awkward cousin." . .
"I am richly repaid," she marmated.—}
"How little I dreamed, long age, that twice'
in my life I should ewe my highest ltappl-!
ness to the trifling acts of kindness toward
my good cousin lien,"--11.1diCe Visitor.
A very laughable circumstance is said to /
have occurred in Albany, daring a session ;
of the Legislature at the Capitol, several(
years ago—of coarse, before the prohibition
of duelling by statute in that State.
It was an exciting political time, and ow
ing to "some words spoken in debate," by a
heated member, "during the heated term,"
touching somewhat upon the character of n
brother member, a challenge was forthwith I
despatched to the offending member by a
"friend," as such a messenger is called in
the hinging° of the code of honor.
The challenge was at once accepted.
Pleased with bis promptness, the second
said: "When can we expect your friend?"
"Don't want any friend," said the chal
lenged party. "I waive all such advantages.
De can have a dozen if ho wishes."
"This is magnanimous but it is not accord
ing to the 'code: Well sir, if lam to confer
with you directly, what weapons?"
"The time."
"Day after to-morrow at 32 o'clock at
noon precisely."
"At what place?"
'At on the St. LIIIVIPCIICe. Your
principal shall stand on one side of the river,
and I will stand on the other, and we will
fight it out."
The .Psecostil ; frowned.: "This is no jest
ing /natter, sir. ? . ."ottarg,..not serious."
Wfiy, yes:lam, tool Itas'nt the ehal
longed party a right to the choice of weapons
and place?"
"Well—yes sir—but not to Unusual weap
ons in unusual places."
"Very well; pistols will not be objected
. to, of course."
"Very good, then. We will meet to mor
row iu the little village of P-----, and at 12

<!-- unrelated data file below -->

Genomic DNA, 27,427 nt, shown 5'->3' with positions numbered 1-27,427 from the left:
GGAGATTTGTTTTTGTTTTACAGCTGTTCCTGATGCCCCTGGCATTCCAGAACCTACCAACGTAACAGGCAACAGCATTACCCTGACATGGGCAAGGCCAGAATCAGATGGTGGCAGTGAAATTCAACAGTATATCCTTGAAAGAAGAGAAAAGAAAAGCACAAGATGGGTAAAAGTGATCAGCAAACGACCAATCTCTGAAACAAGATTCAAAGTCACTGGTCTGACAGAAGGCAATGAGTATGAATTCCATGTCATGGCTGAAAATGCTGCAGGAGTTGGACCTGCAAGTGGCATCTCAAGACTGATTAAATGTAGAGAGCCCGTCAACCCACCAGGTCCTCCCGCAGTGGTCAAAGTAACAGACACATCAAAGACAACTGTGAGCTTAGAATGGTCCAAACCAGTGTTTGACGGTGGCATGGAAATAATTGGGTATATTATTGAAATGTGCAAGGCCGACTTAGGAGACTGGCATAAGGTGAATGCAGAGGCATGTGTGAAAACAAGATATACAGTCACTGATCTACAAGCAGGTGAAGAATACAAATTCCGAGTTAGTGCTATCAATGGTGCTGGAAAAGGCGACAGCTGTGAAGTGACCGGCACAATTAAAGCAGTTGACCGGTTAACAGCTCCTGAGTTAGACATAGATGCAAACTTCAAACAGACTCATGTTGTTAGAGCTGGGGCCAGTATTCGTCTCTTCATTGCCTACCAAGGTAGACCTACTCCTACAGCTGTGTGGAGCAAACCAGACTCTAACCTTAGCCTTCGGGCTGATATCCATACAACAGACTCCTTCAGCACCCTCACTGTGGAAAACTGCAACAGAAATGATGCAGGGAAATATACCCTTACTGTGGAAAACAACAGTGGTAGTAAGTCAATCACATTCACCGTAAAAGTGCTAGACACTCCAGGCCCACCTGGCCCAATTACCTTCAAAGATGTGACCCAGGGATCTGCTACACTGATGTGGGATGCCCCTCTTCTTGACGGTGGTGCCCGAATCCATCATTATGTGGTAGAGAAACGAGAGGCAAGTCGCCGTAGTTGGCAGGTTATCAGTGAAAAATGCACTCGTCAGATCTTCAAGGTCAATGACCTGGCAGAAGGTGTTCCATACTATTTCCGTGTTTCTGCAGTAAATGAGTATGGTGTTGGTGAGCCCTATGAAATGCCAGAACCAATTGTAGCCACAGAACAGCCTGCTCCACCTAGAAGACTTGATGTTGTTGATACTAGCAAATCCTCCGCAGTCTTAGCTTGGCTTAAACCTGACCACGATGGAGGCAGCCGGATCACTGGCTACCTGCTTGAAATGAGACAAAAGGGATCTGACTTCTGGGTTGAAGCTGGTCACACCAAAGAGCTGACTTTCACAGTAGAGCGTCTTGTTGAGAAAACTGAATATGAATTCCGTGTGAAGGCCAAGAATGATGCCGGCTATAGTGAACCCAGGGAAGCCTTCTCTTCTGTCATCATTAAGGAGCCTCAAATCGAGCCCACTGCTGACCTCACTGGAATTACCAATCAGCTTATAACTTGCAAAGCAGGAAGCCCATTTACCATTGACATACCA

o'clock precisely we will fight on the "Sugar
loaf JIM; standing back to back, marching
ten paces, then turning and firing. Will
that arrangement be satisfactory?"
"It will. We shall be there."
And the parties separated. :NOW "Sugar
loaf hill," "at the place aforesaid;" was ex
actly what its name imports—a sharp con
ical pillar of ground, remarkable a3l over the
immediate country round fob its peculiar
IThe time arrived, and the "parties" ap
[ peered on the ground; bat the state of the
case "leaked out" very quick.
"Sir," said the second, "us he arrived
with his almost breathless "principal" a the
apex of the Sugar-loaf, and surveyed the
ground—"Sir'. this is another subterfuge!
What kind of piece is this For a dual with
pistols, back to back, and a forward march
of ten paces? , Why tillirbotivra;tios }vill 120
out of sight at 'eight: paces, let aloint ten;
and in turning to fire, you must fire into the
side of the Will"
"So much the better for Loth of us'." an
swered the party of the second part: "we are
on terms of perfect equality, then, which is
not often the case in modern duels. 2
Out spelt! the cballengi ng"principar then, ,
in words too plain to be misunderstood:
'Sir-11" he said to the second "principal" ;
at the same time looking daggers at him,
"Sir-eyou arc a coward!"
s'posin' I tun! You knew I was or I
you would not have challenged me!"
"They do that the two "pailies"
that went down the steep sides of Sugar
loaf hill, on-that memorable occasion, were
as diffteult of .reconciliation as when they I
ascended its sides; and moreover, that they
were as different in tenter as possible. One
party n as laughing, and the tither breathing
out threatening, and slaughter;" but nothing
came or . ...ThisArtui'ithe UM, of
that emoi.z. , -
t 1 . 40 .1 1 1414.Y:4PEF4.0. .I!!St% i ,' l C, l °M4i
466(;thAtutiiigava l islitire!*leaVbiiiit "'
lu•rence , e ore Ou'r-re"a4e-rS:-
Hoary Ward Beecher, in u recent lecture,
"I may here, as well as anywhere, impart
the secret of what is. called good luck and
Lad luck, There are men who supposing
Providence to have an implacable spite
against them, bemoan in poverty to a
wretched old age the misfortune of their